The world saw an increase of 26 per cent of the use of drugs as the use of legalized cannabis in some countries and states accelerated its daily use, according to a major study by UN Office on Drugs and Crime (UNODC).
The World Drug Report 2022 details the environmental consequences of the illicit drugs trade, the expansion of synthetic drugs to new markets, and an all-time high in cocaine production.
“At the same time, misperceptions regarding the magnitude of the problem and the associated harms, are depriving people of care and treatment and driving young people towards harmful behaviours”.
USAGE ACROSS THE GLOBE
In the report, UNODC says that some 284 million 15 to 64-year-olds used drugs in 2020, indicating a 26 per cent increase during the course of a decade.Globally, 11.2 million people were estimated to inject drugs, around half of whom were living with hepatitis C; 1.4 million with HIV, and 1.2 million with both.
In Africa and Latin America, those under 35 represent most of the people being treated for drug use disorders.
In North America, legalized cannabis on a state level – especially new potent products containing elevated levels of high-inducing THC – appears to have increased daily usage, particularly among young adults.
In addition to increasing tax revenues, it has also caused a reported surge among people with psychiatric disorders, increased suicides and hospitalizations while generally reducing possession arrests.
COCAINE, METH AND OPIUM
In 2020, global cocaine manufacturing grew 11 per cent from the previous year to 1,982 tons and, despite the COVID-19 pandemic, seizures increased to a record 1,424 tons.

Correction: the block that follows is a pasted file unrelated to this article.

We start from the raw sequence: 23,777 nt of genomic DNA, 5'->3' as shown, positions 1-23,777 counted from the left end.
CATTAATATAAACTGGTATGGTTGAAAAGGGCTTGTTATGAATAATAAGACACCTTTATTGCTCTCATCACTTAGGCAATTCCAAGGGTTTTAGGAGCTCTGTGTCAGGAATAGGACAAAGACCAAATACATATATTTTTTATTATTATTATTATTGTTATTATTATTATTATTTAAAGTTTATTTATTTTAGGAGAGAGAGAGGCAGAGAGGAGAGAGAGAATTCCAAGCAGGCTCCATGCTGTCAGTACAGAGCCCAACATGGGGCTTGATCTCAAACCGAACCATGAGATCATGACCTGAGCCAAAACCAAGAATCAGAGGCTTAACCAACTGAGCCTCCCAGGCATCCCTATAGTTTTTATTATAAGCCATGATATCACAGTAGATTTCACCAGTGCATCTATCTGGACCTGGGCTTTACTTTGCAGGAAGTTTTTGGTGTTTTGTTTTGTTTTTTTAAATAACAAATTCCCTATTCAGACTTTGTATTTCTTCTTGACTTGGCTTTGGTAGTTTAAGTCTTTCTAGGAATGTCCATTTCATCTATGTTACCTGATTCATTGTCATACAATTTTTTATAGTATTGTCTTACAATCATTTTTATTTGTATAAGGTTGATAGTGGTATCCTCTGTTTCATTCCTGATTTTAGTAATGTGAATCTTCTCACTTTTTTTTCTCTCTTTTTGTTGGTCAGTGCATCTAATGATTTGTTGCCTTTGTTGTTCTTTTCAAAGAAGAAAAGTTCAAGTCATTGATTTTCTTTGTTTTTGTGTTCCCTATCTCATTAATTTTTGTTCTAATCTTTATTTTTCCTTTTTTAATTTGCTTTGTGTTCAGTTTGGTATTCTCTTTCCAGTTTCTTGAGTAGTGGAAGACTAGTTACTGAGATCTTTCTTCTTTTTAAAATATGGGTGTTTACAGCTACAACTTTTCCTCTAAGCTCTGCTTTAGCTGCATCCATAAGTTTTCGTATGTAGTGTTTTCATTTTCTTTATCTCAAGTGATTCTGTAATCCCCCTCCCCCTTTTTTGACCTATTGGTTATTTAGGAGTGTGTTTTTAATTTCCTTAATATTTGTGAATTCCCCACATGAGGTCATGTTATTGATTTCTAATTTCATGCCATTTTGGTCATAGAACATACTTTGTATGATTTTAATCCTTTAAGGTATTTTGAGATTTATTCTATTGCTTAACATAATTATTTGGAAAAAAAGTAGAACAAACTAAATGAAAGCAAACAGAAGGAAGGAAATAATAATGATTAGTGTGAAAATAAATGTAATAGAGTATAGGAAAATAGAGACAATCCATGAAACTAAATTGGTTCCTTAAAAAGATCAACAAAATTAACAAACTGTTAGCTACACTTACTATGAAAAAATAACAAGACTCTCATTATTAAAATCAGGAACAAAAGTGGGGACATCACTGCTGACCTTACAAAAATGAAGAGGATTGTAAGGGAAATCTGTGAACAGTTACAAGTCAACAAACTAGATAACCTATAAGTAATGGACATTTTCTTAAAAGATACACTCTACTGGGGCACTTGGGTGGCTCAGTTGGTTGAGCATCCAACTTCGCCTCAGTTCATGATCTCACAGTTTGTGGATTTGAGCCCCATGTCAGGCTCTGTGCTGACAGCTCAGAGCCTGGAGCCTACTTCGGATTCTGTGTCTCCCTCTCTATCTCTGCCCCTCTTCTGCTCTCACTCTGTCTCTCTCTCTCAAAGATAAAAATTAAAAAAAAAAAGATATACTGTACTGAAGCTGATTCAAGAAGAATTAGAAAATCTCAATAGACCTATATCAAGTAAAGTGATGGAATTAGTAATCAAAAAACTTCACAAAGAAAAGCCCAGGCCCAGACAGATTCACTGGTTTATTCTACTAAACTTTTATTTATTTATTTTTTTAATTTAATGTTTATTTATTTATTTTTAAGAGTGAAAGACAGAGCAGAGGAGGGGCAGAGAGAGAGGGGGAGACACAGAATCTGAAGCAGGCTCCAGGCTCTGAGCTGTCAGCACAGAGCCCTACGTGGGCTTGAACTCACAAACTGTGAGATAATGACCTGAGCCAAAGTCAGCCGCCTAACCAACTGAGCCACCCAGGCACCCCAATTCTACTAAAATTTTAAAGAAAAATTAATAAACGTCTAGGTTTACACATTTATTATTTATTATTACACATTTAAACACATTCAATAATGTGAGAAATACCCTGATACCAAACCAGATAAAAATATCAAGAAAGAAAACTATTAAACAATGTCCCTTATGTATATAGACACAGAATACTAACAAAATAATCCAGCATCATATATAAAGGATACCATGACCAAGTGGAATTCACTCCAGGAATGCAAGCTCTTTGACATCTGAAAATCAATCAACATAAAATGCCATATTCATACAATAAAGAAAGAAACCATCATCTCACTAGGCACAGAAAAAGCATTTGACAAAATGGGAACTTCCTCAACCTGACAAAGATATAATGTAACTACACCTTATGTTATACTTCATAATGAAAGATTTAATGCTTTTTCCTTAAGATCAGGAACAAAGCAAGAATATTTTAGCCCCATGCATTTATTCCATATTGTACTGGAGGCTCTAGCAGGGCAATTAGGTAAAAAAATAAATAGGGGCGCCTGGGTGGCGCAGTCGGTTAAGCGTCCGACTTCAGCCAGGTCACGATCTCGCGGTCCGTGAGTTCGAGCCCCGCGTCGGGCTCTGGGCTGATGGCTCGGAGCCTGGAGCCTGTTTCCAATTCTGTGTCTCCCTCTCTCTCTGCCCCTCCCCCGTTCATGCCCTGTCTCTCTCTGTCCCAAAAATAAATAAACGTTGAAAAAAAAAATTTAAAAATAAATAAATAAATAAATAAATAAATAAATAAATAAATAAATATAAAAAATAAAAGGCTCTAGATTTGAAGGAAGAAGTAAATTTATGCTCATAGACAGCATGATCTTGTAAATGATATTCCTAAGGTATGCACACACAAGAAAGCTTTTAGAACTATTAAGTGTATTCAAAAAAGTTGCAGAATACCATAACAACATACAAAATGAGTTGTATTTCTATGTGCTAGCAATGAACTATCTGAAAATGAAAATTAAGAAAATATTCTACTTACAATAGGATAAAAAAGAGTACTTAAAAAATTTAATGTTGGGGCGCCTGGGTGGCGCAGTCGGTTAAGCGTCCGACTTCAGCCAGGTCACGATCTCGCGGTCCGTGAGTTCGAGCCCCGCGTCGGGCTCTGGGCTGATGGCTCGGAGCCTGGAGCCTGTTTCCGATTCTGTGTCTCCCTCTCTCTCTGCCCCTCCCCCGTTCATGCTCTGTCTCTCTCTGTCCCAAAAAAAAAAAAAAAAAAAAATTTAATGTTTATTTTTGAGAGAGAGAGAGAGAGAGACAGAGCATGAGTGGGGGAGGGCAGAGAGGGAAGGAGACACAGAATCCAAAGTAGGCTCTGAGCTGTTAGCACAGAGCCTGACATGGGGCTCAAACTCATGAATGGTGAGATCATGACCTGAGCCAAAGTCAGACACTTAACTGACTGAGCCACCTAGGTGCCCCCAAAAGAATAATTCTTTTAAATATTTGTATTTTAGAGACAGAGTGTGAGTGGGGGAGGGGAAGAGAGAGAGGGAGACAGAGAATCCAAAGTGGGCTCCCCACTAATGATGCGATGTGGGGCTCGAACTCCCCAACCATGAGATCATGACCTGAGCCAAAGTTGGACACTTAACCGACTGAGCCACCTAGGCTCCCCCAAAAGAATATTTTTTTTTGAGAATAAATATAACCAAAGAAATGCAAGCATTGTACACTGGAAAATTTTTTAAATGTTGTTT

Nearly 90 per cent of cocaine seized last year was trafficked via land and/or sea, reaching regions beyond the regular markets of North America and Europe.
Methamphetamine (or meth) trafficking continued to expand geographically, with 117 countries reporting seizures between 2016 and 2020, versus 84 from 2006‒2010, with volume growing an astonishing five-fold, between 2010 and 2020.
While the global area being used for opium poppy cultivation fell globally by 16 per cent to 246,800 hectares between 2020 and 2021, increased Afghan production triggered a seven per cent jump to 7,930 tons during that period.
The report reveals that conflicts can lead to an increased usage of the drugs. It revels that data from the Middle East and Southeast Asia showed that conflict can act as magnets for synthetic drug manufacturing, which may increase if the violence is close to large consumer markets.
Historically, parties to conflict have often used illegal drug profits to finance war.